Antony & Cleopatra may well be the most confounding of Shakespeare’s regularly staged works. The production currently playing through Aug. 4 at the Pennsylvania Shakespeare Festival proves that point again and again across its nearly three-hour running time.
Even with the generous editing employed here, it can feel as if you’re watching a dozen different dramas smashed together. How should a director approach this multilayered, often maddening tragedy? There are options. She could highlight the catastrophic love affair at its center, or lean into the historical aspect. It’s a ripe candidate for the allegorical treatment, as its events can be made to fit almost any cultural moment.
Director Eleanor Holdridge wants to have her cake and eat it, too. This results in a maximalist interpretation, with every possible stylistic element on display. The setting limns periods, as Roman Tatarowicz’s expressionistic unit set becomes a backdrop for soap opera, military thriller, broad comedy, and exotic epic. These disparate elements never cohere into a fully realized reading of the play, and the uninitiated will likely find the proceedings difficult to follow.
Yet a more fatal flaw persists. This assumption almost entirely lacks any sense of grandeur — the one component that is most sorely needed. A tale of empires won and lost demands majesty, but Holdridge’s conception remains resolutely commonplace. The absence of opulence breeds down to the central duo.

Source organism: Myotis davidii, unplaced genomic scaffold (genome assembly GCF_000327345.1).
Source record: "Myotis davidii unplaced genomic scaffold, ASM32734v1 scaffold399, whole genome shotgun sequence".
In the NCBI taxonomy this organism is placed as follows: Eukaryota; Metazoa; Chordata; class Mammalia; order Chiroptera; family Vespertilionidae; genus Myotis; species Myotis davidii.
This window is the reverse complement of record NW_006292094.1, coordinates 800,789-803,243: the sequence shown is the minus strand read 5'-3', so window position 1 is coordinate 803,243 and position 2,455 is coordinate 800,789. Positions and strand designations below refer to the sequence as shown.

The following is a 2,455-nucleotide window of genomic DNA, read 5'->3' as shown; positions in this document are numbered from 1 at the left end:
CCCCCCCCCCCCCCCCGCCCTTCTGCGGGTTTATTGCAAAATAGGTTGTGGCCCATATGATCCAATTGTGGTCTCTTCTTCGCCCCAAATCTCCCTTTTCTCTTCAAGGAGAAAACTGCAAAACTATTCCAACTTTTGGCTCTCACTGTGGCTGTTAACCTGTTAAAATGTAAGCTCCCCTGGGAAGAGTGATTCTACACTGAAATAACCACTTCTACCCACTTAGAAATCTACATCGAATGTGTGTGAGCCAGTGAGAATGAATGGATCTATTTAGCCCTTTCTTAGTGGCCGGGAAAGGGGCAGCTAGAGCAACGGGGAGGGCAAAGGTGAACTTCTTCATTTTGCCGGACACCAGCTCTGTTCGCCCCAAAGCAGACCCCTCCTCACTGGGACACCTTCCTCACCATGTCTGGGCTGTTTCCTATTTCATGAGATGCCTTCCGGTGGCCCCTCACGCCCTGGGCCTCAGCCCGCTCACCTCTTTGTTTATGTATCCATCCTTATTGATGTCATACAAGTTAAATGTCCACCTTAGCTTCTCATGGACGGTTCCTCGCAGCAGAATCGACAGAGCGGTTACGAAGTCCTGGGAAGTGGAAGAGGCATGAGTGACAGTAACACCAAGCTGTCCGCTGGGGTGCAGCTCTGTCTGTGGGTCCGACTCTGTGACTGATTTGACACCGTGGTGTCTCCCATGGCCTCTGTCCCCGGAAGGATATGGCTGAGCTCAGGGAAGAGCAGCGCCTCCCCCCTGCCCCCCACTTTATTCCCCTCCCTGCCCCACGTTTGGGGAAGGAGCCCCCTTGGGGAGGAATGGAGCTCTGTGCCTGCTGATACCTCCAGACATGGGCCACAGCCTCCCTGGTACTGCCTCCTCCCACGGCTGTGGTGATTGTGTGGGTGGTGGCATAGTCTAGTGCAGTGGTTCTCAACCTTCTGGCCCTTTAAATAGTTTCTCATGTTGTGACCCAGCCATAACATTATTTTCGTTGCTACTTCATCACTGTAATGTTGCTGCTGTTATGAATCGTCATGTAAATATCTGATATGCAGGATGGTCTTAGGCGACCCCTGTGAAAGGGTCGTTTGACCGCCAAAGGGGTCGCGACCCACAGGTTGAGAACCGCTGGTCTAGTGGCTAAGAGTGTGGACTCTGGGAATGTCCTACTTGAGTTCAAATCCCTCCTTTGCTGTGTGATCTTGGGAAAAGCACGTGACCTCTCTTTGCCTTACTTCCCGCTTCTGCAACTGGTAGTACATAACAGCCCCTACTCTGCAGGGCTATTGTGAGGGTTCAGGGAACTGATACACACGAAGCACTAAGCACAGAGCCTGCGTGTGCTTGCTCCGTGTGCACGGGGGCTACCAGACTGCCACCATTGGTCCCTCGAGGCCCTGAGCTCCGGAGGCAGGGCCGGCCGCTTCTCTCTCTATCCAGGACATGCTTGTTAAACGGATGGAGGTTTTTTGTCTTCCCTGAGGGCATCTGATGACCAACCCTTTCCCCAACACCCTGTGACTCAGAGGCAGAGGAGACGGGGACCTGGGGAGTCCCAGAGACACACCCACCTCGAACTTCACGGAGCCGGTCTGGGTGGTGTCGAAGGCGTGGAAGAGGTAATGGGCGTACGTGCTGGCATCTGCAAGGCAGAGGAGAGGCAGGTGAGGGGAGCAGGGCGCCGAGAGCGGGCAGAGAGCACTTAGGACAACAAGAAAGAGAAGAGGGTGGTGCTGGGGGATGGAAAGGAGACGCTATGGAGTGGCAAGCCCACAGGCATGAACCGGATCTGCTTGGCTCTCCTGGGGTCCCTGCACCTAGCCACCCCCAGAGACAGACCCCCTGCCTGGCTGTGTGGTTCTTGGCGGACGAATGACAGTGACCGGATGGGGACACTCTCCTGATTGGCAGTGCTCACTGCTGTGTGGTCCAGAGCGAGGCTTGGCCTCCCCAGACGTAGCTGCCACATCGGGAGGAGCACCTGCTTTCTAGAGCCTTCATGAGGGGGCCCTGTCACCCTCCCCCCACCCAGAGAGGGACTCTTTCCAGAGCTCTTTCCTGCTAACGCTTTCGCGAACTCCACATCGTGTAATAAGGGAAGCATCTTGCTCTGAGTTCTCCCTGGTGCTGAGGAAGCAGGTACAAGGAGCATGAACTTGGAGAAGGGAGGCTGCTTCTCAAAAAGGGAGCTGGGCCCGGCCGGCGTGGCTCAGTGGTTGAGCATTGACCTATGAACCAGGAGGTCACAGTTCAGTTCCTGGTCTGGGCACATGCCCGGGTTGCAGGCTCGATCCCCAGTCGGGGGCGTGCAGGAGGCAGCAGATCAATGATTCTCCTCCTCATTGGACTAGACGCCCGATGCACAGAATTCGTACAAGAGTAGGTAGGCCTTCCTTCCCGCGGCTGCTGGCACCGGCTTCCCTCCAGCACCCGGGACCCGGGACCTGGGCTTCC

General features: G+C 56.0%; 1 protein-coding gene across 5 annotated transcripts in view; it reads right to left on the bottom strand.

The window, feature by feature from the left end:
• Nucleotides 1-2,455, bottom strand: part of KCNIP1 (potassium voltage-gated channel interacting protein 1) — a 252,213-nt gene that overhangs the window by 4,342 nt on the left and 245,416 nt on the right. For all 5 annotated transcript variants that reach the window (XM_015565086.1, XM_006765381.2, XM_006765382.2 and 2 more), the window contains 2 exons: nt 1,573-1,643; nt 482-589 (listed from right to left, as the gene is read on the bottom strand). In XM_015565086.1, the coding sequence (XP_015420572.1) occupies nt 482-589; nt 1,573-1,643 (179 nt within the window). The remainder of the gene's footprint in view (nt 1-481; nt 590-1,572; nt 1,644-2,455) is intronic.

Nondumiso Tembe looks every inch a queen in Sarah Cubbage’s sensational costumes, but wan line readings undercut her regal image. Oddly, Ilia Isorelýs Paulino, cast as Cleopatra’s serving woman Charmian, exudes the exact air of stately gravitas missing from Tembe’s characterization. One wishes they could switch roles.
If Tembe registers as a nonentity, she at least doesn’t embarrass herself. The same cannot be said for Neal Bledsoe, whose inept Antony boils down to a series of poses, shrieks and grunts. Whether leading his troops into battle or falling on his own sword in what should be an anguished death scene, Bledsoe constantly looks as though he’s modeling suits. To make matters worse, the pair fail to generate a drop of chemistry.
Among the remaining cast members, no two individuals appear to exist in the same universe. Liam Craig plays Enobarbus, conceived here as a gruff drunk, in a recognizably naturalistic manner, while Luigi Sottile’s Pompey is a study in gleefully menacing grandstanding. Justin Mark’s Octavius Caesar is a petulant boy-king; this is at least the third production I’ve seen to employ such a depiction, and I’m frankly bored with it.
Along with Paulino, festival stalwart Eleanor Handley stands out as a dignified Agrippa, making a meal of every line with her firm English accent. But when you leave Antony & Cleopatra praising Agrippa and Charmian, you know something’s amiss.